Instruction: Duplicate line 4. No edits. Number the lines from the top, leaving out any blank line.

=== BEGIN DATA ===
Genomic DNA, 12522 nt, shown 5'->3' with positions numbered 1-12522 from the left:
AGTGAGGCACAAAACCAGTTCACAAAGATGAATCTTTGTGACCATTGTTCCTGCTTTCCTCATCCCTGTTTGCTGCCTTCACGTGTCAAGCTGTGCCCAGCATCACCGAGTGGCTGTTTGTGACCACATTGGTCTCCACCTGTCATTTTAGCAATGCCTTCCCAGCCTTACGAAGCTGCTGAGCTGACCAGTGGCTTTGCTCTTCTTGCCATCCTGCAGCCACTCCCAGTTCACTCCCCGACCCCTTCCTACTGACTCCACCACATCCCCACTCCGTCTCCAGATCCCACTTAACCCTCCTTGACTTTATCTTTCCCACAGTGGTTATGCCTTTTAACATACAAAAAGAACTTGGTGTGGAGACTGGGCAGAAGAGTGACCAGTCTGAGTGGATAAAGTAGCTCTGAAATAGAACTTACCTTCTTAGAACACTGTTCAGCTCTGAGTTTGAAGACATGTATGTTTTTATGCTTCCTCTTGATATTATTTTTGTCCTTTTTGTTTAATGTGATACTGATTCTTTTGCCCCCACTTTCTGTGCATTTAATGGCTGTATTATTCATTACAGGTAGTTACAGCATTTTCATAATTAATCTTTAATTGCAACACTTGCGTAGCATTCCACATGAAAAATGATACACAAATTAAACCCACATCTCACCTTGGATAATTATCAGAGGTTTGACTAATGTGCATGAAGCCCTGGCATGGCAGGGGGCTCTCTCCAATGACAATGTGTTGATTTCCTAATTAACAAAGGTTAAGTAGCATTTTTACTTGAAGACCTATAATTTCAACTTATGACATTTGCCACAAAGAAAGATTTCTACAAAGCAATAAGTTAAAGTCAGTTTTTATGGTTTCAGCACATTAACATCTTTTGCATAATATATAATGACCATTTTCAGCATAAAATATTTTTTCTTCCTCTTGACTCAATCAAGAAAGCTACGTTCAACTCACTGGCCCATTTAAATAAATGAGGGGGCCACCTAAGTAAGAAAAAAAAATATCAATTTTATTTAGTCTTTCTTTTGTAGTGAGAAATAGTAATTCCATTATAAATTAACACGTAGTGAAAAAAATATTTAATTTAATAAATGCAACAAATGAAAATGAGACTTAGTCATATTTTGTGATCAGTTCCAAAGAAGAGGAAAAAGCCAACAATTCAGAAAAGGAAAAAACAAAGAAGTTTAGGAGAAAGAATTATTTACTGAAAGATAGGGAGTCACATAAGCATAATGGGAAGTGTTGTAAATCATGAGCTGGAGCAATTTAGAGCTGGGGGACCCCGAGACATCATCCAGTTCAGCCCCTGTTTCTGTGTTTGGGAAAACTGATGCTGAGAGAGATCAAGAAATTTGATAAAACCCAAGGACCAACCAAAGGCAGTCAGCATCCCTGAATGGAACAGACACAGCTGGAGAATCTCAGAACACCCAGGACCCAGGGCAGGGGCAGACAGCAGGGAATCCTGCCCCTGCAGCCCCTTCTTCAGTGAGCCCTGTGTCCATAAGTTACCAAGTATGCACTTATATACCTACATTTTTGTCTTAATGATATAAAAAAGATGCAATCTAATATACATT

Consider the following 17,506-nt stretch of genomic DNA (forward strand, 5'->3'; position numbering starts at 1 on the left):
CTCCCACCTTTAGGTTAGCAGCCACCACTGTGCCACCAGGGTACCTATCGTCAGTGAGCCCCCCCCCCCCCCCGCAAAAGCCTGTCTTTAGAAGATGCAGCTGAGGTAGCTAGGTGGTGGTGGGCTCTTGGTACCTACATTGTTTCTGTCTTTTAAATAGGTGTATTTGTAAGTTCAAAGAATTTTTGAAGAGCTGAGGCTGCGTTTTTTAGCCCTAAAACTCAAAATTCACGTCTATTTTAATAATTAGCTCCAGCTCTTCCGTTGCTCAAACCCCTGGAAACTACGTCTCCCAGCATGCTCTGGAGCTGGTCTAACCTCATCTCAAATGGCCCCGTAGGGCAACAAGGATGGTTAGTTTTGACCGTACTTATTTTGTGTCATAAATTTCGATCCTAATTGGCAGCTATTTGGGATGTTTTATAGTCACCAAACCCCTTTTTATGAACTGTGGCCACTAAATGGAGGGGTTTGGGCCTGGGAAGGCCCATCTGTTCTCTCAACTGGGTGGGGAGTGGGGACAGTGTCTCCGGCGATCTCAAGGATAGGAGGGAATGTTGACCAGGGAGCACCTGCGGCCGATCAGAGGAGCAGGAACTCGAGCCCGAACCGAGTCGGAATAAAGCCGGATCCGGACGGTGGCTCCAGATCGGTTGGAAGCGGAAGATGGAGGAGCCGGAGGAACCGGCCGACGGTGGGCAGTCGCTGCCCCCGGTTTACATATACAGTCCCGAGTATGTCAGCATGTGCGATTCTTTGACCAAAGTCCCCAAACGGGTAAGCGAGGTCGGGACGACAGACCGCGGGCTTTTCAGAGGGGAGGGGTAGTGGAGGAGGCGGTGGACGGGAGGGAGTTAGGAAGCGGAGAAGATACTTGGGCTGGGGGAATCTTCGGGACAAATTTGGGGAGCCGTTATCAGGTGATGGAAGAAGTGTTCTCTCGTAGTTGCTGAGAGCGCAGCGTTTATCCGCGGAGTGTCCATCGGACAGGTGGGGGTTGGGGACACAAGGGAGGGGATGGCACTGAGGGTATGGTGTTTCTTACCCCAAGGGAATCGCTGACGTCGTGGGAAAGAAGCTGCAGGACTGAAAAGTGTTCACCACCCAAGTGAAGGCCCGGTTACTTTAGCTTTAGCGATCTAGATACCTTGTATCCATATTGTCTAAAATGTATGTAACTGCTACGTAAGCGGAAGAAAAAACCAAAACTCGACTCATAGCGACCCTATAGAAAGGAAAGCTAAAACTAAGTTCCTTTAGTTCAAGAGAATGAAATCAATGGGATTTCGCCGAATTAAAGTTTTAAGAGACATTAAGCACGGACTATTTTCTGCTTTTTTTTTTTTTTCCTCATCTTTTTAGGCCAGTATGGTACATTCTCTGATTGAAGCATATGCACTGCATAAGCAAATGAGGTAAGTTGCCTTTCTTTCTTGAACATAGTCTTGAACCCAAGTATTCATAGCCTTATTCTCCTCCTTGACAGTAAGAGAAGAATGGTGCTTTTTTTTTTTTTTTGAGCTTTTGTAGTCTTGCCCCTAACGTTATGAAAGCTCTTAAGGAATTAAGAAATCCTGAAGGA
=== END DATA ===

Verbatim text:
CTCCCACCTTTAGGTTAGCAGCCACCACTGTGCCACCAGGGTACCTATCGTCAGTGAGCCCCCCCCCCCCCCCGCAAAAGCCTGTCTTTAGAAGATGCAGCTGAGGTAGCTAGGTGGTGGTGGGCTCTTGGTACCTACATTGTTTCTGTCTTTTAAATAGGTGTATTTGTAAGTTCAAAGAATTTTTGAAGAGCTGAGGCTGCGTTTTTTAGCCCTAAAACTCAAAATTCACGTCTATTTTAATAATTAGCTCCAGCTCTTCCGTTGCTCAAACCCCTGGAAACTACGTCTCCCAGCATGCTCTGGAGCTGGTCTAACCTCATCTCAAATGGCCCCGTAGGGCAACAAGGATGGTTAGTTTTGACCGTACTTATTTTGTGTCATAAATTTCGATCCTAATTGGCAGCTATTTGGGATGTTTTATAGTCACCAAACCCCTTTTTATGAACTGTGGCCACTAAATGGAGGGGTTTGGGCCTGGGAAGGCCCATCTGTTCTCTCAACTGGGTGGGGAGTGGGGACAGTGTCTCCGGCGATCTCAAGGATAGGAGGGAATGTTGACCAGGGAGCACCTGCGGCCGATCAGAGGAGCAGGAACTCGAGCCCGAACCGAGTCGGAATAAAGCCGGATCCGGACGGTGGCTCCAGATCGGTTGGAAGCGGAAGATGGAGGAGCCGGAGGAACCGGCCGACGGTGGGCAGTCGCTGCCCCCGGTTTACATATACAGTCCCGAGTATGTCAGCATGTGCGATTCTTTGACCAAAGTCCCCAAACGGGTAAGCGAGGTCGGGACGACAGACCGCGGGCTTTTCAGAGGGGAGGGGTAGTGGAGGAGGCGGTGGACGGGAGGGAGTTAGGAAGCGGAGAAGATACTTGGGCTGGGGGAATCTTCGGGACAAATTTGGGGAGCCGTTATCAGGTGATGGAAGAAGTGTTCTCTCGTAGTTGCTGAGAGCGCAGCGTTTATCCGCGGAGTGTCCATCGGACAGGTGGGGGTTGGGGACACAAGGGAGGGGATGGCACTGAGGGTATGGTGTTTCTTACCCCAAGGGAATCGCTGACGTCGTGGGAAAGAAGCTGCAGGACTGAAAAGTGTTCACCACCCAAGTGAAGGCCCGGTTACTTTAGCTTTAGCGATCTAGATACCTTGTATCCATATTGTCTAAAATGTATGTAACTGCTACGTAAGCGGAAGAAAAAACCAAAACTCGACTCATAGCGACCCTATAGAAAGGAAAGCTAAAACTAAGTTCCTTTAGTTCAAGAGAATGAAATCAATGGGATTTCGCCGAATTAAAGTTTTAAGAGACATTAAGCACGGACTATTTTCTGCTTTTTTTTTTTTTTCCTCATCTTTTTAGGCCAGTATGGTACATTCTCTGATTGAAGCATATGCACTGCATAAGCAAATGAGGTAAGTTGCCTTTCTTTCTTGAACATAGTCTTGAACCCAAGTATTCATAGCCTTATTCTCCTCCTTGACAGTAAGAGAAGAATGGTGCTTTTTTTTTTTTTTTGAGCTTTTGTAGTCTTGCCCCTAACGTTATGAAAGCTCTTAAGGAATTAAGAAATCCTGAAGGA